Straight from the horse’s mouth

Browne’s Dairy Horse and Cart, COV PH0 2764

EVERY week at the Vincent Local History Centre we hear unexpected tales of times past in our area. 

Last week, long time Leederville business owner Vince Carbone dropped in and told us a story so far-fetched we scarcely believed him until we found newspaper articles confirming the incident which took place on Oxford Street, Leederville.  

The year was 1952. Vince was working as a young tow truck driver at Master Motors, 359 Oxford Street. 

The 1950s was an era of burgeoning private car ownership with 70,000 vehicles registered in Western Australia compared to over 2 million today. Business was booming for Master Motors when young Vince got the call to attend a tragic and unexpected accident at the New Oxford Theatre (the present day Luna Cinema).  

That year, there were 7,510 accidents reported on WA roads between different cars, trams, carts and pedestrians. 

While Vince had attended all sorts of accidents, he’d never been called to remove a horse and cart from a cinema before.  

The accident happened on a Sunday before Christmas. 

Milkman Nick Mostert, a Dutch migrant, was delivering milk with a horse and cart for Masters Dairy when the horse was spooked by a car and bolted, crashing through the window of the New Oxford Theatre (now the Luna Cinema).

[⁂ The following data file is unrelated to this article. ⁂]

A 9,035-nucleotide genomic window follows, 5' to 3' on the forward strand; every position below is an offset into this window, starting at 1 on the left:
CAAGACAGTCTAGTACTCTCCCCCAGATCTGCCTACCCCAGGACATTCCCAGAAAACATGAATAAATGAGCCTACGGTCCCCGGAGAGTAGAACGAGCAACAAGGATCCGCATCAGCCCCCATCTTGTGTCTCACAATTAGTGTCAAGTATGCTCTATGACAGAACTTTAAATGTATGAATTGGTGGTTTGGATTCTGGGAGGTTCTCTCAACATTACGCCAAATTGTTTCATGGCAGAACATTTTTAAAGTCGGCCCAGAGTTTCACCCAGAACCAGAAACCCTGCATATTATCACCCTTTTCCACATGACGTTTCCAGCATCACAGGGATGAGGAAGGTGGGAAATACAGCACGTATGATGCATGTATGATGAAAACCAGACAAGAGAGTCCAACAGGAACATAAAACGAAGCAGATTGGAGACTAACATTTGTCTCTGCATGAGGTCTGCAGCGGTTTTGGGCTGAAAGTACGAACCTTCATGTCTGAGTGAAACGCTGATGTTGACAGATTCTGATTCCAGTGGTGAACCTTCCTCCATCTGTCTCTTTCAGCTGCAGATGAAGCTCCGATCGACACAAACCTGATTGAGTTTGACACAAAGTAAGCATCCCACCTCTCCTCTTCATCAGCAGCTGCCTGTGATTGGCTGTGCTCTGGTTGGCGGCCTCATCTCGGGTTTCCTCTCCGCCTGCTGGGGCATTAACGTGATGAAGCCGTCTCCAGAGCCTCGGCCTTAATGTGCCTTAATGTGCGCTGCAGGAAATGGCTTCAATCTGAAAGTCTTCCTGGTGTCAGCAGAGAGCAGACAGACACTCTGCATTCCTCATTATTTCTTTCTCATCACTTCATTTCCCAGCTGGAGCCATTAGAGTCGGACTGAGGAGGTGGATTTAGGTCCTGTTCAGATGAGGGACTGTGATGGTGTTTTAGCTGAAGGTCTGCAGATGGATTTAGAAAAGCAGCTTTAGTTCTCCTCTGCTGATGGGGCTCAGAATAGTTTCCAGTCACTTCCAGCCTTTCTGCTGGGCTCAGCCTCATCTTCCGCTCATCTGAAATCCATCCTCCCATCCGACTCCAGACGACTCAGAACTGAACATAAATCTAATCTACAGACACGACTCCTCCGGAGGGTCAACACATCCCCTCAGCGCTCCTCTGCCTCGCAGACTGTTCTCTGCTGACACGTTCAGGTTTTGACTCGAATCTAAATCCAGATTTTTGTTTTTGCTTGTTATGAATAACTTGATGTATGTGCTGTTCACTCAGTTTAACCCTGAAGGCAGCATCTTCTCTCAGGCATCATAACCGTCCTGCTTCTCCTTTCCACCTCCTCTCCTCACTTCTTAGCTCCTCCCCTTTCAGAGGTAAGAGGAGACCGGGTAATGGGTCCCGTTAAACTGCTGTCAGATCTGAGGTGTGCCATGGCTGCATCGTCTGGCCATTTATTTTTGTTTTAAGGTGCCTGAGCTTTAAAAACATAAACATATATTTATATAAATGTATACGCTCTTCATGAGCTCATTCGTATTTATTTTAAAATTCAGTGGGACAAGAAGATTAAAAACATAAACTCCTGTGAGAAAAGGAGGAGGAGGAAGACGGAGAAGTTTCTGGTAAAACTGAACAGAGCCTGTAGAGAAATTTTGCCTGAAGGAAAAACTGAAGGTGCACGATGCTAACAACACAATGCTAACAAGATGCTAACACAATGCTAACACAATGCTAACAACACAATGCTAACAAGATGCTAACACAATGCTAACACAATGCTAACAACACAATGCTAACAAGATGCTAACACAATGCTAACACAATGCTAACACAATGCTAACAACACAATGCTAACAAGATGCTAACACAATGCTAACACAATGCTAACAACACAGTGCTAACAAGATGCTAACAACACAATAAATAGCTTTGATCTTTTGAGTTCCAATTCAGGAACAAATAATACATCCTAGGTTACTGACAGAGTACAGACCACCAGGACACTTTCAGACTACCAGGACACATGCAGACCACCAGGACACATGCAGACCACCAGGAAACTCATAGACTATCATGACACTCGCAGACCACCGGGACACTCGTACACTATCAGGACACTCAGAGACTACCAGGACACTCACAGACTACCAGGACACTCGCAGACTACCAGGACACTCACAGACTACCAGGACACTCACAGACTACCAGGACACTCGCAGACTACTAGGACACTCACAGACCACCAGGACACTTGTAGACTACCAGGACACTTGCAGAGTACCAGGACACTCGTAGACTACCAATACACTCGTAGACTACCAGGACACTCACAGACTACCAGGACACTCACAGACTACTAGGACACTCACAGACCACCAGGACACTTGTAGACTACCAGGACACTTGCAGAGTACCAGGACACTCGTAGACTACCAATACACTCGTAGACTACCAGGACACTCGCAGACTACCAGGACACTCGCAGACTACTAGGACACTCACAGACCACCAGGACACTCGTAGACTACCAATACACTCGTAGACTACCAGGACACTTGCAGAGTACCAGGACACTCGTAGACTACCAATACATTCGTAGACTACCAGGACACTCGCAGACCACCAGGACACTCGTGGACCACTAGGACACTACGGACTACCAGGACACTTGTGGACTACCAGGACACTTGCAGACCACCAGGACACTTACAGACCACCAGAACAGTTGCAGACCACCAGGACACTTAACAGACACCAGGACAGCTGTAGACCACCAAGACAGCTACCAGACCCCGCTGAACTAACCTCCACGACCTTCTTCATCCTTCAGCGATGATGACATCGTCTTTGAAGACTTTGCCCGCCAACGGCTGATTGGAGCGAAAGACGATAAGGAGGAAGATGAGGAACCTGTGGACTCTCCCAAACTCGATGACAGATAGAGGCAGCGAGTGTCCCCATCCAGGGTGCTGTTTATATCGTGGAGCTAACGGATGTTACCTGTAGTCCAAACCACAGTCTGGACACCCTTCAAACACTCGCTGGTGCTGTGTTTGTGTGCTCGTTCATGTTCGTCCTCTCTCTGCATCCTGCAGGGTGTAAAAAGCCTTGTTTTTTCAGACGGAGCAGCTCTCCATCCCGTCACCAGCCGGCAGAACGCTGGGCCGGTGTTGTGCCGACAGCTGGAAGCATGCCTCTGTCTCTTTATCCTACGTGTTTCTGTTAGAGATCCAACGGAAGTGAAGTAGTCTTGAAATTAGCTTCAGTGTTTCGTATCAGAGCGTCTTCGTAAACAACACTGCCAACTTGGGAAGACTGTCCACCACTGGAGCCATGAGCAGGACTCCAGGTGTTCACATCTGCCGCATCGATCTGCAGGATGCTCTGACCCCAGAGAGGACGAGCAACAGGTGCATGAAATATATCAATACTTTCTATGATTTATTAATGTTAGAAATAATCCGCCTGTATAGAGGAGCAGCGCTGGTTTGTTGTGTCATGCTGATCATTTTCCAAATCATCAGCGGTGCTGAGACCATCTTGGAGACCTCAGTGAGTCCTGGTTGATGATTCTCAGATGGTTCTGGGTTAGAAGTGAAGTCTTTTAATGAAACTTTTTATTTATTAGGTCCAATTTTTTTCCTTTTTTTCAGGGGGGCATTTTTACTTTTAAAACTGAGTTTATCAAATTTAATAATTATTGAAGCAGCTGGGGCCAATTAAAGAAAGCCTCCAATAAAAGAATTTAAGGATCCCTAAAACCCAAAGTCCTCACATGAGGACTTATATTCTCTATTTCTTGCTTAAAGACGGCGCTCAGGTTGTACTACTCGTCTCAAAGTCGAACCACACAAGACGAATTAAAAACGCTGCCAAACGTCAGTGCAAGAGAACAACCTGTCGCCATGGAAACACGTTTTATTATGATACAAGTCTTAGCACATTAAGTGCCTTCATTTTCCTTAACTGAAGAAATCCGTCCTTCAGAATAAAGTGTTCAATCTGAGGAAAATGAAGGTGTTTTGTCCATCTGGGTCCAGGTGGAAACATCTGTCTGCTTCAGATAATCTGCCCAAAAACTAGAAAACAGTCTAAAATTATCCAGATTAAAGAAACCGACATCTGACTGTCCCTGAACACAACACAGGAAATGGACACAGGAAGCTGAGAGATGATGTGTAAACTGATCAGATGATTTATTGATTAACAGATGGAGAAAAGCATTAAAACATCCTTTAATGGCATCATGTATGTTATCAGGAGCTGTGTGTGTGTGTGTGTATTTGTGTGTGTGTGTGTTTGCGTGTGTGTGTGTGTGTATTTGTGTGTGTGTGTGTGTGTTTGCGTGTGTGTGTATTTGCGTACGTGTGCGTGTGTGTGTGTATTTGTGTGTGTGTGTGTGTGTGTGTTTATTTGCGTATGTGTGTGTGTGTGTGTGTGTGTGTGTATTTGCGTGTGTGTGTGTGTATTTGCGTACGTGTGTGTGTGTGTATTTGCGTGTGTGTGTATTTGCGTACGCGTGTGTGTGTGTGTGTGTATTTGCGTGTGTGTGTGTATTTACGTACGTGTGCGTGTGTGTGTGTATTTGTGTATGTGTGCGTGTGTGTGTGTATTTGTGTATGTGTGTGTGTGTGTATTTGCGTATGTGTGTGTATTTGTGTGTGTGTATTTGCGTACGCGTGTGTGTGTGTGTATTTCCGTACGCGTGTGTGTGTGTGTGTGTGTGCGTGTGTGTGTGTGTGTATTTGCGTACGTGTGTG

The milkman was able to jump clear of the cart and escaped unhurt. However the horse smashed through the glass window and impaled itself on a shaft of wood from the cart and died on the scene.  

Vince, who got the call to remove the horse and cart from the cinema recalls, “It used to be joke that our company was the only one to ever take a dead horse from a theatre after a cowboy movie…” 

Local reporters put their own spin on events, reporting the first thing police saw when they arrived on the scene was the distraught Dutch milkman and a movie poster for Pandora and the Flying Dutchman.  

Local dairy companies like Brownes and Masters continued to deliver milk by horse and cart until the 1960s. Many senior residents recall the sight, sounds (and smell) of work horses and occasional catastrophic collisions between horses and vehicles.  

If you have interesting or unusual tales of times past in our area to share, contact the Vincent Local History Centre in the Vincent Library.

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